Like all dreams with a storyline of gold, grandeur, and infamy that eventually must fade into memory, Brooklyn’s “Palace of Dreams” Grand Prospect Hall leaves behind just a sprinkling of treasures and over a century of glamor, play, and sentimentality for Brooklynites and other patrons.
Following the death of its owner Michael Halkias, the Victorian-era entertainment venue sold after a long history of opulence and entertainment.
The building was originally envisioned in 1892 as a “temple of music and amusement” by German immigrant and real estate entrepreneur John Kolle.
Architect Ulrich J. Huberty, known for Prospect Park’s Boathouse, Tennis House, and Litchfield Villa, set to work creating Kolle’s vision. Prospect Hall featured ornate marble and granite, stained glass, opulent crystal chandeliers, a ballroom, and an opera house. The building also housed the first French birdcage elevator in Brooklyn.
In 1900, Prospect Hall was heavily damaged by fire. At the time, the venue included a saloon, bowling alley, and amusement resort. Kohl rebuilt the hall. Prospect Hall was a playground for the elite in this age, who enjoyed high-class vaudeville, masquerade balls, and motion pictures. Prospect Hall was also home to the Crescent Motion Picture Company.
The theater became one of the first production spaces, and Crescent Films produced and distributed short film reels, called nickelodeons. Crescent later morphed into the New York Motion Picture Company, a precursor to Universal Pictures.
The host eventually gave over operations to a son. Kolle and his wife Bertha raised eight children at the site.
Al Capone visited the Prohibition-era speakeasy at Prospect Hall, allegedly the site of a fight that earned him the nickname “Scarface”. Capone also claimed a balcony box in the ballroom, being disposed toward opera. Other visitors included Mae West, Bob Hope, Sonja Henie, Ginger Rogers, and Fred Astaire.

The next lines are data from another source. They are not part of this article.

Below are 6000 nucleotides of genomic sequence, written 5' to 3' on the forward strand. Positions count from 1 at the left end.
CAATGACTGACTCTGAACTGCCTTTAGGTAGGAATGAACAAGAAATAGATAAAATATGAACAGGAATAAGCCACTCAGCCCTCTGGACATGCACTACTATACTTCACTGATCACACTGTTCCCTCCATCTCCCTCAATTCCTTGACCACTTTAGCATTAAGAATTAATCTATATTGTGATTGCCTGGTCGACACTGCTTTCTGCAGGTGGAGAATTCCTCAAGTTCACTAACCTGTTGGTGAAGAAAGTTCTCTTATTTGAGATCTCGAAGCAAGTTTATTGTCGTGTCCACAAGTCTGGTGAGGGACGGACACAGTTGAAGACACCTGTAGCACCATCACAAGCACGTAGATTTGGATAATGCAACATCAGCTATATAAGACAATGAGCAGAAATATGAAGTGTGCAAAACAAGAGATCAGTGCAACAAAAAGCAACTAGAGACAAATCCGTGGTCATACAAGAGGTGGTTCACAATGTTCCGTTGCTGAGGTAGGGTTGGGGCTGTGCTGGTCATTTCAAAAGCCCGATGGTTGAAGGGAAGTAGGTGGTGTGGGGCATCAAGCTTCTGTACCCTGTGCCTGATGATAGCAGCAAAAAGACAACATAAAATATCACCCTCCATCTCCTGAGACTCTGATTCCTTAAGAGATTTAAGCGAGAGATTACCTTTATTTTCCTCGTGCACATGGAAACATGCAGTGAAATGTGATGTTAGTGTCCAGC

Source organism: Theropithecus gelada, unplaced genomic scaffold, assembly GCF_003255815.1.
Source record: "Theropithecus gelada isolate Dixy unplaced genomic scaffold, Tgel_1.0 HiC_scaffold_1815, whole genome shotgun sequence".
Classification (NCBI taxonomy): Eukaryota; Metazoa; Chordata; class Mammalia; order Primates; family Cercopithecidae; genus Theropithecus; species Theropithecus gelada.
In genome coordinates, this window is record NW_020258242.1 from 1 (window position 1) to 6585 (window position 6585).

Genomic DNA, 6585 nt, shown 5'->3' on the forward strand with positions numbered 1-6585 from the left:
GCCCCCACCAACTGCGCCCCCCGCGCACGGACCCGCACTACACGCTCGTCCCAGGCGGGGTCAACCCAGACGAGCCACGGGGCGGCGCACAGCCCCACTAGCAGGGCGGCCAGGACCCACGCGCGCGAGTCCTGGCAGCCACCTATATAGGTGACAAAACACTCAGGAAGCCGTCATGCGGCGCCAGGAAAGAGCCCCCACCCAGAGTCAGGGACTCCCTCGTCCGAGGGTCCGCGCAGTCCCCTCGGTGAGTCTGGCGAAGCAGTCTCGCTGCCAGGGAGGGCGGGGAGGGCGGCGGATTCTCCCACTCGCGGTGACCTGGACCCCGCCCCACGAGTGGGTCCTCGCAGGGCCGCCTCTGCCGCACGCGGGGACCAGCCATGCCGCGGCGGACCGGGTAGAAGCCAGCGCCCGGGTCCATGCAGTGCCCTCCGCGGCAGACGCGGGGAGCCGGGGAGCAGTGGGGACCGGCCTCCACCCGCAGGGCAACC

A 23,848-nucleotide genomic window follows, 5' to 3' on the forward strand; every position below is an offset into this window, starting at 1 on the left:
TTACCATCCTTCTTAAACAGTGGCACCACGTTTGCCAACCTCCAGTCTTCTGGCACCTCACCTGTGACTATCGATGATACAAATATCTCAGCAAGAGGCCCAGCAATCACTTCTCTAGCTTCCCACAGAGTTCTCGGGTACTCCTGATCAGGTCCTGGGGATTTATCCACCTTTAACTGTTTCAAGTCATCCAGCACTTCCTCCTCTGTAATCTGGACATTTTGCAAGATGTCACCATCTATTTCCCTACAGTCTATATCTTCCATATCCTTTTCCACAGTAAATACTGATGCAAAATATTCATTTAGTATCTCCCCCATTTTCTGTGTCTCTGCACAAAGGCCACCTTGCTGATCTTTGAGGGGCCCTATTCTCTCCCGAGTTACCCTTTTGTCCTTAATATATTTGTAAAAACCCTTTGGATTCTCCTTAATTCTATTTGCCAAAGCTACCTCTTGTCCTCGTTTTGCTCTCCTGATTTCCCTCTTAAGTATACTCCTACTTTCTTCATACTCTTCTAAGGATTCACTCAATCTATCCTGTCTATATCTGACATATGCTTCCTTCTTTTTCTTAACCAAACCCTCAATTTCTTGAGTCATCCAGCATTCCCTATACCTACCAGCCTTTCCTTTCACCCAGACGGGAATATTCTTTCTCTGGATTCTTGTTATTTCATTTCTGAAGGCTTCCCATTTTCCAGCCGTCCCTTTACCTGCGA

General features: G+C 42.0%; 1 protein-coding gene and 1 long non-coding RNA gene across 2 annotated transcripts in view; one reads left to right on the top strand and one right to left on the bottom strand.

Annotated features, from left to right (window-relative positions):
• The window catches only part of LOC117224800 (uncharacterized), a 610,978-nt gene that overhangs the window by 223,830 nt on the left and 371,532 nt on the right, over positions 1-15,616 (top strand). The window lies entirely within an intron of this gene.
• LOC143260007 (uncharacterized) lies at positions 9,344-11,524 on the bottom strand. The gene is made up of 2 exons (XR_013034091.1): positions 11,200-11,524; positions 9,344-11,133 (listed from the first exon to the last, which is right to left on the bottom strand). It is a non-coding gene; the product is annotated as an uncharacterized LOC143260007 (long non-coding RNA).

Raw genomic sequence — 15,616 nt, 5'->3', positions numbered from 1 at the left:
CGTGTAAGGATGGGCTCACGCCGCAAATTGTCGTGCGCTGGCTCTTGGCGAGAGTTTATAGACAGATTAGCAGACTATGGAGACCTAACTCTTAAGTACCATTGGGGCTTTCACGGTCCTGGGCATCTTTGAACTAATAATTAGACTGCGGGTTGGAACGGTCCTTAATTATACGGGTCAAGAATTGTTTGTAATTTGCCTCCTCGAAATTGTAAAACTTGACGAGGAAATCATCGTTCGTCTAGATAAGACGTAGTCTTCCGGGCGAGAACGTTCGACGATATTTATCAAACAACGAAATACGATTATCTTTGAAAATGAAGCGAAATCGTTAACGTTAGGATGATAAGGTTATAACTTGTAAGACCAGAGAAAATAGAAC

The White Eagle Society, a Polish immigration association, bought Prospect Hall in 1940. The third and final owners, Michael Halkias and wife Alice, purchased the venue in 1981 and set about restorations. They called it “Grand Prospect Hall”.
Over the years, the hall was a production set for films such as “Prizzi’s Honor,” “The Cotton Club,” and “The Royal Tenenbaums”, photo shoots for Vogue and Macy’s, television shows, and music videos.
Later, an outdoor German Biergarten was added. The site hosted the Big Brooklyn Challah Bake, as well as the annual City of Gods Halloween party, an infamous Burning Man-style rave, and the Zlatne Uste Golden Festival, a Balkan festival that drew thousands.
The pandemic shut down this grand vision of an owner who sought to provide a lavish entertainment venue that embraced the blended American immigrant heritage. Property taxes were the final death knell. The family held an auction that was visited by prominent fans of the building’s legacy, as well as unknown persons who secretly spirited objects away, like the old nickelodeon reels, to private collections.
Olde Good Things brought precious treasures from the iconic palace of dreams to the inventory, to be shared with those who love the history and spirit of these entrepreneurial immigrants who had such big dreams.